Simultaneity of Things

In “The Natural Way to Draw”, Kimon Nicolaides offered three exercises for the would-be artist; they were:

    • contour drawing, drawing with the pencil continuously on the paper, looking only at the subject/object;
    • gesture drawing, where the pencil moves freely (and copiously) to capture the gesture and the weight of the subject/object;
    • drawing from memory.

In “Shikantaza and Gautama the Buddha’s ‘Pleasant Way of Living’”, I walked through Gautama’s description of the feeling of each of the initial concentrative states. In the description he gave, there’s an alternation between the experience of some central object (the “soap-ball”, the “plants… born in water”), and the experience of a surface of some kind (the “pool with a spring”, the “cloth… wrapt from head to foot”). In addition to the four initial states of concentration that alternate between these two modalities, Gautama described something he termed the “survey sign”, an overview of marks, characteristics, or signs that can be recalled from memory to attend to a concentration.

The neuroscientist Olaf Blanke noted that particular combinations of disabilities in the senses associated with the feeling of self can give rise to different kinds of out-of-body experience, which makes it plausible to me that particular coordinations of these same senses might give rise to the different modalities of concentration Gautama described.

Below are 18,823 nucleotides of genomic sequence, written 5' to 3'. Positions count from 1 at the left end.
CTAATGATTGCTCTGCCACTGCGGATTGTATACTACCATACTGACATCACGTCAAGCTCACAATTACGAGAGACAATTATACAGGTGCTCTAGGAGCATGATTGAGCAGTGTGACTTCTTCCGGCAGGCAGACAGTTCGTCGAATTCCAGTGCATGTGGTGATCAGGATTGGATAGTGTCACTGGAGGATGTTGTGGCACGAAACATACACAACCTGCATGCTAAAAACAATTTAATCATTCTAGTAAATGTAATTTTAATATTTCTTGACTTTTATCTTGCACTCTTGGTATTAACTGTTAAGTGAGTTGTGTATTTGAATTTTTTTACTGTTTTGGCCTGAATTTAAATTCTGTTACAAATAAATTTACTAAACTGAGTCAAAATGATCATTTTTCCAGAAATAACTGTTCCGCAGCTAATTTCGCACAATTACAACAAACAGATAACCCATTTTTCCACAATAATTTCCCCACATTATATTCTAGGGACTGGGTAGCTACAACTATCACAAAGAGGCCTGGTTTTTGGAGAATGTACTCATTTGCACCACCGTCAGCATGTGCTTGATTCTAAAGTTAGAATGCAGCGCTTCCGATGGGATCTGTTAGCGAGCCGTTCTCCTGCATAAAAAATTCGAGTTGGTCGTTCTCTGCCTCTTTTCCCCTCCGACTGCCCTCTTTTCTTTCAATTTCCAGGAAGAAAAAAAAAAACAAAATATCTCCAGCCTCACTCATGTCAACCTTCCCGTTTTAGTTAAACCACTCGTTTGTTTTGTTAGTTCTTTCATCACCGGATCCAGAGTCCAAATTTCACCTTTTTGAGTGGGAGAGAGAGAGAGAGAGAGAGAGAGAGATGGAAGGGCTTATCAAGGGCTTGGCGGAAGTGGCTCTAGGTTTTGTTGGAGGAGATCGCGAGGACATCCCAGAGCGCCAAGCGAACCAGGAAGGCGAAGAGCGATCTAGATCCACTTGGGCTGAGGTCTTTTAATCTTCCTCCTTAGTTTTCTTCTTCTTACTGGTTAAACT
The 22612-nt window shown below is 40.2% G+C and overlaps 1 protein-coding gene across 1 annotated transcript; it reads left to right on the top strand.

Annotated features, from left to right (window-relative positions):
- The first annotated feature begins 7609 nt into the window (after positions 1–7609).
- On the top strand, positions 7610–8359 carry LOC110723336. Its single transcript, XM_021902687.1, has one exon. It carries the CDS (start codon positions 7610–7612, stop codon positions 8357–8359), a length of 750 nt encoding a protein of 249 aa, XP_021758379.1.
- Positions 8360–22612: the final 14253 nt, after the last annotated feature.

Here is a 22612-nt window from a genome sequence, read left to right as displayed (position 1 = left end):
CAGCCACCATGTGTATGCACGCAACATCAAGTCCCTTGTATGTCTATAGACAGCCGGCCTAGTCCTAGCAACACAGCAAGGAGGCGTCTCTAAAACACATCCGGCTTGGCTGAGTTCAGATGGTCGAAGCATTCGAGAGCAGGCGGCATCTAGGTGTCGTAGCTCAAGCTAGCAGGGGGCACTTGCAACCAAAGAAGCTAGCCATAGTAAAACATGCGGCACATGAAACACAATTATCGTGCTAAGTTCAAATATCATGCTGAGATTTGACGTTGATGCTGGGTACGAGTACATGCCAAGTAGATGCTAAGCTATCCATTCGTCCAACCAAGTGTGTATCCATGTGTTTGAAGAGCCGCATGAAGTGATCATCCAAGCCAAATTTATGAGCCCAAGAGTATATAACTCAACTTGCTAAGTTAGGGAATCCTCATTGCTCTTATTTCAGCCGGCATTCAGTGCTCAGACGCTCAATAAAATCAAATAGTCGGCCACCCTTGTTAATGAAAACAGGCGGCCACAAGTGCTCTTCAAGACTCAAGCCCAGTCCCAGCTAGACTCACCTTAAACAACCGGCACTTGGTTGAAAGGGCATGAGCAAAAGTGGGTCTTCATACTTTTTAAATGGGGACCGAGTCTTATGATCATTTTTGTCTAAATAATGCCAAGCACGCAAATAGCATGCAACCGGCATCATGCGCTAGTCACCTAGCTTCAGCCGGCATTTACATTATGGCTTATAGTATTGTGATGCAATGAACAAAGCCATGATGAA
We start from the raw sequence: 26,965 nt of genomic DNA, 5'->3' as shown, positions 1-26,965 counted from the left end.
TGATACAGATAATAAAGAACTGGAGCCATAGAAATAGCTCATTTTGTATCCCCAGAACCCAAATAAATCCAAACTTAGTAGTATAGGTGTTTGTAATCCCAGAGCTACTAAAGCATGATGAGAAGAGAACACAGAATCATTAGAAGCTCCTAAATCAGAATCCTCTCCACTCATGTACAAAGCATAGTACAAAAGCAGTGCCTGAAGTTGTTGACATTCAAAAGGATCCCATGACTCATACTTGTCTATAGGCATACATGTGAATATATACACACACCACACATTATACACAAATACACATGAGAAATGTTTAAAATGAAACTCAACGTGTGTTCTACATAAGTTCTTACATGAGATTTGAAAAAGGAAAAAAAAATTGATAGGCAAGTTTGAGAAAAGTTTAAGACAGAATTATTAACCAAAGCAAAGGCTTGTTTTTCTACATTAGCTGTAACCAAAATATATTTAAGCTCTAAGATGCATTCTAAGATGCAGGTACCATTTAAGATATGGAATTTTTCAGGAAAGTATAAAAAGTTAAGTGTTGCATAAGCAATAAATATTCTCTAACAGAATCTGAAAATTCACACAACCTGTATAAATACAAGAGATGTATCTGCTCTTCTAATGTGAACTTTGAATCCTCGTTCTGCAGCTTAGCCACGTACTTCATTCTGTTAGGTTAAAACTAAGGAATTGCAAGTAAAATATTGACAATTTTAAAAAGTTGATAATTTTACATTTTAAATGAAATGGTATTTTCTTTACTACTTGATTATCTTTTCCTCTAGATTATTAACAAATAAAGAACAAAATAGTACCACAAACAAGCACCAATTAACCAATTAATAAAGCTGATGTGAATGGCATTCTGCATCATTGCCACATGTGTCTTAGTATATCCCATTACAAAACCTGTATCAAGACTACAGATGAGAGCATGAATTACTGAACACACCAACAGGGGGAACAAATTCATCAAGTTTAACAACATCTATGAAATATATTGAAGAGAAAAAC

In several of my recent writings, I talk about how involuntary activity in the body sustains pressure in the “fluid ball” of the abdomen (“fluid ball”, from D. L. Bartilink); I believe, based on my own experience, that support for posture from that pressure can be realized at any point in the body, as an autonomic response in the movement of breath.

The sense of balance is closely tied to the activity that generates and sustains pressure in the “fluid ball”, and the senses of touch and weight are closely allied with the support provided by the “fluid ball”.

For me, the distinction of the senses in concentration really has three particulars, very similar to the particulars outlined by Nicolaides:

    • experience of the location of awareness in the three planes, regardless of the object in awareness;
    • experience of the parts of the body and of weight, with no part left out;
    • recall of patterns in the distinction of the senses (including the mind).

It’s possible to experience support from the “fluid ball” exactly as a sensation or perception that sustains the “fluid ball” takes place. In fact, I would say such a simultaneity is a normal part of everyday life, and underlies any induction of concentration. The simultaneity feeds on itself when the circumstances are appropriate, and exercises in the distinction of the senses and the recall of signs are really only intended to allow an openness to such a simultaneity.


copyright 2016 Mark A. Foote